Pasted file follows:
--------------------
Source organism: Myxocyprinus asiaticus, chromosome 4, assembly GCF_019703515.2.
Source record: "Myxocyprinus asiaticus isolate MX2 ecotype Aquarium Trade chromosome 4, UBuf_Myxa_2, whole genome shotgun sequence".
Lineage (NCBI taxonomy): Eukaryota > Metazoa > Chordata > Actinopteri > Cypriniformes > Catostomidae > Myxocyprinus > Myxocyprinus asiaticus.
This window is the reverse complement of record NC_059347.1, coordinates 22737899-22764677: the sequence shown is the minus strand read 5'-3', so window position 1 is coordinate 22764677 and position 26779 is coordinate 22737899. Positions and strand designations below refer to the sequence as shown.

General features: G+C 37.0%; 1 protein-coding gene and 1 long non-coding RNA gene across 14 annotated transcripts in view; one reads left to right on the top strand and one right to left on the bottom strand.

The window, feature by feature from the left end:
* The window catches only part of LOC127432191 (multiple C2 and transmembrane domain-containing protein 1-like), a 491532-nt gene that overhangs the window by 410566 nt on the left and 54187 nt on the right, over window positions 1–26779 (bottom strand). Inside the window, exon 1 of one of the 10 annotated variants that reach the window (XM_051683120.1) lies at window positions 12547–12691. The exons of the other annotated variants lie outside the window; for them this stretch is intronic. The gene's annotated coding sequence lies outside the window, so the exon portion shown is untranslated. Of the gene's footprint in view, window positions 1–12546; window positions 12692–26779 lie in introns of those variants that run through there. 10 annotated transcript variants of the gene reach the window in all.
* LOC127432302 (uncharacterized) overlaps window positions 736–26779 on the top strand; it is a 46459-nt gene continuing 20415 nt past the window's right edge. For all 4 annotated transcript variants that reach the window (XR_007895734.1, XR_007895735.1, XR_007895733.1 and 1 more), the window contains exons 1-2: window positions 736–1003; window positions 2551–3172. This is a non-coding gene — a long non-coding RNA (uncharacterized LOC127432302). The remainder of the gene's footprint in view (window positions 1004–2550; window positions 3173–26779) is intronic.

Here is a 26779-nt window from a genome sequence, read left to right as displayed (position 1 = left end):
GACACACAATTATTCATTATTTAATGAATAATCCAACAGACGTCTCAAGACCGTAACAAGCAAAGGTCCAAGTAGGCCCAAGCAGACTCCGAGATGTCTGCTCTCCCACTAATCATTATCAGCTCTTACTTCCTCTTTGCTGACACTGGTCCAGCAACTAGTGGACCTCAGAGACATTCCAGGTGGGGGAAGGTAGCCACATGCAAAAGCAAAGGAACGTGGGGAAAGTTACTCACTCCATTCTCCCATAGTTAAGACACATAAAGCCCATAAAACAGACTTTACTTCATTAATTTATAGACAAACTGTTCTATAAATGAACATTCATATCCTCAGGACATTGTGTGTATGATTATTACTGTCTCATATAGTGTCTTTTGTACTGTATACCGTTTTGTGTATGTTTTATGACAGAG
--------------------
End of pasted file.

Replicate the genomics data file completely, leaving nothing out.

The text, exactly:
Source organism: Myxocyprinus asiaticus, chromosome 4, assembly GCF_019703515.2.
Source record: "Myxocyprinus asiaticus isolate MX2 ecotype Aquarium Trade chromosome 4, UBuf_Myxa_2, whole genome shotgun sequence".
Lineage (NCBI taxonomy): Eukaryota > Metazoa > Chordata > Actinopteri > Cypriniformes > Catostomidae > Myxocyprinus > Myxocyprinus asiaticus.
This window is the reverse complement of record NC_059347.1, coordinates 22737899-22764677: the sequence shown is the minus strand read 5'-3', so window position 1 is coordinate 22764677 and position 26779 is coordinate 22737899. Positions and strand designations below refer to the sequence as shown.

General features: G+C 37.0%; 1 protein-coding gene and 1 long non-coding RNA gene across 14 annotated transcripts in view; one reads left to right on the top strand and one right to left on the bottom strand.

The window, feature by feature from the left end:
* The window catches only part of LOC127432191 (multiple C2 and transmembrane domain-containing protein 1-like), a 491532-nt gene that overhangs the window by 410566 nt on the left and 54187 nt on the right, over window positions 1–26779 (bottom strand). Inside the window, exon 1 of one of the 10 annotated variants that reach the window (XM_051683120.1) lies at window positions 12547–12691. The exons of the other annotated variants lie outside the window; for them this stretch is intronic. The gene's annotated coding sequence lies outside the window, so the exon portion shown is untranslated. Of the gene's footprint in view, window positions 1–12546; window positions 12692–26779 lie in introns of those variants that run through there. 10 annotated transcript variants of the gene reach the window in all.
* LOC127432302 (uncharacterized) overlaps window positions 736–26779 on the top strand; it is a 46459-nt gene continuing 20415 nt past the window's right edge. For all 4 annotated transcript variants that reach the window (XR_007895734.1, XR_007895735.1, XR_007895733.1 and 1 more), the window contains exons 1-2: window positions 736–1003; window positions 2551–3172. This is a non-coding gene — a long non-coding RNA (uncharacterized LOC127432302). The remainder of the gene's footprint in view (window positions 1004–2550; window positions 3173–26779) is intronic.

Here is a 26779-nt window from a genome sequence, read left to right as displayed (position 1 = left end):
GACACACAATTATTCATTATTTAATGAATAATCCAACAGACGTCTCAAGACCGTAACAAGCAAAGGTCCAAGTAGGCCCAAGCAGACTCCGAGATGTCTGCTCTCCCACTAATCATTATCAGCTCTTACTTCCTCTTTGCTGACACTGGTCCAGCAACTAGTGGACCTCAGAGACATTCCAGGTGGGGGAAGGTAGCCACATGCAAAAGCAAAGGAACGTGGGGAAAGTTACTCACTCCATTCTCCCATAGTTAAGACACATAAAGCCCATAAAACAGACTTTACTTCATTAATTTATAGACAAACTGTTCTATAAATGAACATTCATATCCTCAGGACATTGTGTGTATGATTATTACTGTCTCATATAGTGTCTTTTGTACTGTATACCGTTTTGTGTATGTTTTATGACAGAG